Kinlaw believed that his position as an office/dispatch worker was permanent and was not a condition of any temporary "light duty" status. (Pl. Resp. to Def. L.R. 56.1 ¶ 7.) Kinlaw contends that he was not informed that his new position was temporary. (Pl. L.R. 56.1 ¶ 7.) According to Kinlaw, Alpha was in the process of implementing new policies that required three workers to be in the office. (Pl. L.R. 56.1 ¶ 8.) As such, he believed his position was created to carry out this new policy. (Id.)

On May 25, 2000, Kinlaw again visited his doctor. At that time, the doctor issued a `permanent' return to work note which had the same restrictions as the prior note, except it requested that he be allowed to only work six hours per day." (Pl. Resp. to Def. L.R. 56.1 ¶ 13.) Kinlaw maintains that although he presented this note to Rosen, his status as an office employee did not change. (Pl. Resp. to Def. L.R. 56.1 ¶ 13.)

According to Kinlaw, in September, 2000, Gene Keck ("Keck"), Alpha's Director of Route Sales, and John Bruno ("Bruno"), Kinlaw's direct supervisor, informed Kinlaw, "It's coming to an end. You are going to have to work this position these hours or you don't have a job." (Pl. L.R. 56.1 ¶ 14.) Kinlaw was then told his hours were being increased to 10 1/4 per day and he would have to work six days a week, including Sundays. (Pl. Resp. to Def. L.R. 56.1 ¶ 16.) Shortly thereafter, Kinlaw left for a three-week vacation. (Def. L.R. 56.1 ¶ 16.) When he returned he was told that he needed to obtain a doctor's note lifting the six-hour per day work restriction. (Def. L.R. 56.1 ¶ 17.) Kinlaw was suspended from work for approximately one week in October, 2000 because he did not secure a doctor's note to lift the work restrictions. (Pl. L.R. 56.1 ¶ 19.) On October 5, 2000, Kinlaw met with his doctor who then provisionally lifted the hour restriction to determine if Kinlaw was, in fact, physically able to handle the increase in hours. (Pl. Resp. to Def. L.R. 56.1 ¶ 17.) A follow-up appointment was scheduled for January 4, 2001. (Pl. Resp. to Def. L.R. 56.1 ¶ 17.) Kinlaw worked the 10 1/4 hour day, six days a week, from October through December 2002. (Pl. Resp. to Def. L.R. 56.1 ¶ 19.) Beginning in December, 2002, Kinlaw began to suffer physical disabilities. After the follow-up visit on January 4, 2001, and because Kinlaw's condition was deteriorating, Kinlaw's doctor issued a note re-instituting the six-hour work day restriction. (Pl. L.R. 56.1. ¶ 23.) Kinlaw presented this note to Alpha on January 5, 2001. (Pl. L.R. 56.1 ¶ 24.)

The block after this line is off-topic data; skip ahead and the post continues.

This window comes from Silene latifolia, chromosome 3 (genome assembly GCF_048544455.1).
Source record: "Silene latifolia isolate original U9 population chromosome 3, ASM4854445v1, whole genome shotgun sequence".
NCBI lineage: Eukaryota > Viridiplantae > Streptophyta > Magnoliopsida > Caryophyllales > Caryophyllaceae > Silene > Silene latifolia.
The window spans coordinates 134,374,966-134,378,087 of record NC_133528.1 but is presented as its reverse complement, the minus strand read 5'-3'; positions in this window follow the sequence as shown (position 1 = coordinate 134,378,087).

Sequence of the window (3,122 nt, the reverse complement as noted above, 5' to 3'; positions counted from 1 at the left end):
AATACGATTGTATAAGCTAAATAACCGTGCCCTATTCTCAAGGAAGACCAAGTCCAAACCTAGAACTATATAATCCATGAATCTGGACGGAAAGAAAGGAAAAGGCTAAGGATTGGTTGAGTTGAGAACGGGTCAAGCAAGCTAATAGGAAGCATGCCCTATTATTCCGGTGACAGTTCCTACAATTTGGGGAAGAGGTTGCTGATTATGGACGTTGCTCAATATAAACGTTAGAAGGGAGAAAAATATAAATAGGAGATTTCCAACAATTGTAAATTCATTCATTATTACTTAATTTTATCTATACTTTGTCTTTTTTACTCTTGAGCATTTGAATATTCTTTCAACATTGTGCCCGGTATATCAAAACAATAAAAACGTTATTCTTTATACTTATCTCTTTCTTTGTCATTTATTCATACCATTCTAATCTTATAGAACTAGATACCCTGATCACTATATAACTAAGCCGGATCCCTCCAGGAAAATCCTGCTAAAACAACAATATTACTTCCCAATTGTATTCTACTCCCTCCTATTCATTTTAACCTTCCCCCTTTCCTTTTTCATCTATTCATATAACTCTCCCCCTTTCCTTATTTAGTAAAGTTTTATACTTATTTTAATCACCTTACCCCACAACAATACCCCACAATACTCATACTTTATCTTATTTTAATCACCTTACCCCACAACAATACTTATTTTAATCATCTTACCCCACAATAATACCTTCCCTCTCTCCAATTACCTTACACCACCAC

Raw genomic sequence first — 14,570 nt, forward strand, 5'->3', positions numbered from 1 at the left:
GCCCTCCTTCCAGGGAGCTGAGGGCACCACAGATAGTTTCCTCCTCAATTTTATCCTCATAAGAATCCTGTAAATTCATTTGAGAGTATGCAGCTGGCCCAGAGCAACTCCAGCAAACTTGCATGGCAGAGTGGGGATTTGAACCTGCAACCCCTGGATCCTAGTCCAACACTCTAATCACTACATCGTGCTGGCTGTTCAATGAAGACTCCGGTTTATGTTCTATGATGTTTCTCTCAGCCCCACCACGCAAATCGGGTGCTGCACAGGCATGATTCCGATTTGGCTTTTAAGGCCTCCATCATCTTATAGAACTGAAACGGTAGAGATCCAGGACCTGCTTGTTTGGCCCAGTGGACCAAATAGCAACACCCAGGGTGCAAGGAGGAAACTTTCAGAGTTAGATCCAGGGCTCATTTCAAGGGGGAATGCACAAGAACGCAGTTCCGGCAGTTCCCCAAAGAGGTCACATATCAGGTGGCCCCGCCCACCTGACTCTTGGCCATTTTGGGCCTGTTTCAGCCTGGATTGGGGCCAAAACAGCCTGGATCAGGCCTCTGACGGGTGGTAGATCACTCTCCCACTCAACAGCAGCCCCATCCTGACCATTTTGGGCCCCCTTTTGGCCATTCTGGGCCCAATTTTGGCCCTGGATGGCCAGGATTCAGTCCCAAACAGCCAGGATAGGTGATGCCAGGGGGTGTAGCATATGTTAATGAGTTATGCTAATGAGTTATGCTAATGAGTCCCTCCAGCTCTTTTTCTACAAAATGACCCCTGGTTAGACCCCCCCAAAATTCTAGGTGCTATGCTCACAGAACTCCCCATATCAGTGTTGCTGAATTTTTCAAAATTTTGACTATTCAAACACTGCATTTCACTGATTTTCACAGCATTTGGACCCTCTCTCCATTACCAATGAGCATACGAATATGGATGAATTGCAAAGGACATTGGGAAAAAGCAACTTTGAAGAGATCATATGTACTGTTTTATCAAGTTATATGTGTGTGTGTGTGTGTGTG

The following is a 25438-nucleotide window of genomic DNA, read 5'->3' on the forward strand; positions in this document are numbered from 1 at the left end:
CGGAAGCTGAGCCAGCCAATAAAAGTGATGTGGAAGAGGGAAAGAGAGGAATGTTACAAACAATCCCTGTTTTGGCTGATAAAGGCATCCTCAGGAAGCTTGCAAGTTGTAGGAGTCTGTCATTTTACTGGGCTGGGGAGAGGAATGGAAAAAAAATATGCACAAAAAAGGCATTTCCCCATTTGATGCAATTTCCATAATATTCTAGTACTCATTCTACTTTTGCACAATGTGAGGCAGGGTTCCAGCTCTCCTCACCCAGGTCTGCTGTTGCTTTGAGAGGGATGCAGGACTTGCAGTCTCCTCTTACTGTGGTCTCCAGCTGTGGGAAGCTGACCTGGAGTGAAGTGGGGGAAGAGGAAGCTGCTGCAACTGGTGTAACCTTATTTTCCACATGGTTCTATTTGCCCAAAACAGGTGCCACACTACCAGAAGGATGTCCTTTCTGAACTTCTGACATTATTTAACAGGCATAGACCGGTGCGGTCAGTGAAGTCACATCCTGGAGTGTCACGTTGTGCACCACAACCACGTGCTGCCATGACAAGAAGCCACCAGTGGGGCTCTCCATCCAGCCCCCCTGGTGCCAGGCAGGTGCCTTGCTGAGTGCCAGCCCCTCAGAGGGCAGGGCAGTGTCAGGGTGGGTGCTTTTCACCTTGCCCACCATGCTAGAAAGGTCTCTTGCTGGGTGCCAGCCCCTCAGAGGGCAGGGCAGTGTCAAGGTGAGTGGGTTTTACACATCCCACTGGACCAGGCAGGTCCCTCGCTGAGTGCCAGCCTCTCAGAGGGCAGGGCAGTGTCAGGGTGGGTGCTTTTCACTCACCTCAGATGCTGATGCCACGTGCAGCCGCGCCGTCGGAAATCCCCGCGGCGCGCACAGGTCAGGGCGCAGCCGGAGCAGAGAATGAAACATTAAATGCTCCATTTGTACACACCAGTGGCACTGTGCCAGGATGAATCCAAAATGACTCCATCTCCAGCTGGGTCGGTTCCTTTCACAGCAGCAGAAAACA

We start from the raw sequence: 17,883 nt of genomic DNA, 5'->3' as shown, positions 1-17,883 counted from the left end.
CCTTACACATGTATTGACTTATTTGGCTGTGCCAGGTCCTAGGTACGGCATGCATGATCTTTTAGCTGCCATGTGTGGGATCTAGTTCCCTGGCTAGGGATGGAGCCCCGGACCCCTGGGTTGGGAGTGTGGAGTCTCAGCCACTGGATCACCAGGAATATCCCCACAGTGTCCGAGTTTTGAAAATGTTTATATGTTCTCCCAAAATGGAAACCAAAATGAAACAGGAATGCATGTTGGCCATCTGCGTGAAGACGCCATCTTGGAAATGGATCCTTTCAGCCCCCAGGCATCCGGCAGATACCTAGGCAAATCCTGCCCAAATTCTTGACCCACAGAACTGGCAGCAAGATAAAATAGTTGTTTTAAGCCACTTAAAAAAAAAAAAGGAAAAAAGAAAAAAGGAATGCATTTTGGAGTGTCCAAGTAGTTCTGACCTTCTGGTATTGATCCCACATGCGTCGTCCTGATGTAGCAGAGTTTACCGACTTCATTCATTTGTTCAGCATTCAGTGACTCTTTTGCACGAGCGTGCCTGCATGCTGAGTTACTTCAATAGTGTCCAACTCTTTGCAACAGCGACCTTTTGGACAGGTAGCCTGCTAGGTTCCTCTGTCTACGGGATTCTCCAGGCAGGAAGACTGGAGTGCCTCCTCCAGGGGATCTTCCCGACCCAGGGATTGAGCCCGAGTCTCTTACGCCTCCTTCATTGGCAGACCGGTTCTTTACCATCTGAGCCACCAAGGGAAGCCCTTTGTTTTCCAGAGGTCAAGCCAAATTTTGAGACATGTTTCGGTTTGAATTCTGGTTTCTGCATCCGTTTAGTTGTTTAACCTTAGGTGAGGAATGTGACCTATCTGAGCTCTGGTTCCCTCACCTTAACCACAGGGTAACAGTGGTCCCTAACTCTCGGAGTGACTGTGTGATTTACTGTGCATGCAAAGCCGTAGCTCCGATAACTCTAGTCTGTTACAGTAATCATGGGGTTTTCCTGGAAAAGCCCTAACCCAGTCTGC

On Tuesday, January 9, 2001, Kinlaw learned he was being terminated after Bruno asked him to turn over his pager and work ID, and told him that he had to meet with Rosen. (Pl. L.R. 56.1 ¶ 24.) Kinlaw's conversation with Bruno was the first time he received any indication he was being fired. (Pl. L.R. 56.1 ¶ 25.) After turning over his work equipment, Kinlaw met with Rosen and Larry Marcucci ("Marcucci"), the President of Alpha Baking. (Pl. L.R. 56.1 ¶ 26.) When Kinlaw asked why he was being terminated, Marcucci replied that it was because he "had a doctor's restriction, and the company had nothing to accommodate him." (Pl. L.R. 56.1 ¶ 26.) Kinlaw asserts that Alpha at no time discussed possible accommodations to his restriction. (Pl. L.R. 56.1 ¶ 26.)


In Count I, Kinlaw alleges that Alpha violated the ADA by failing to reasonably accommodate his debilitating back injury suffered while working for Alpha. In Count II, Kinlaw alleges that Alpha retaliated against ...

Buy This Entire Record For $7.95

Download the entire decision to receive the complete text, official citation,
docket number, dissents and concurrences, and footnotes for this case.

Learn more about what you receive with purchase of this case.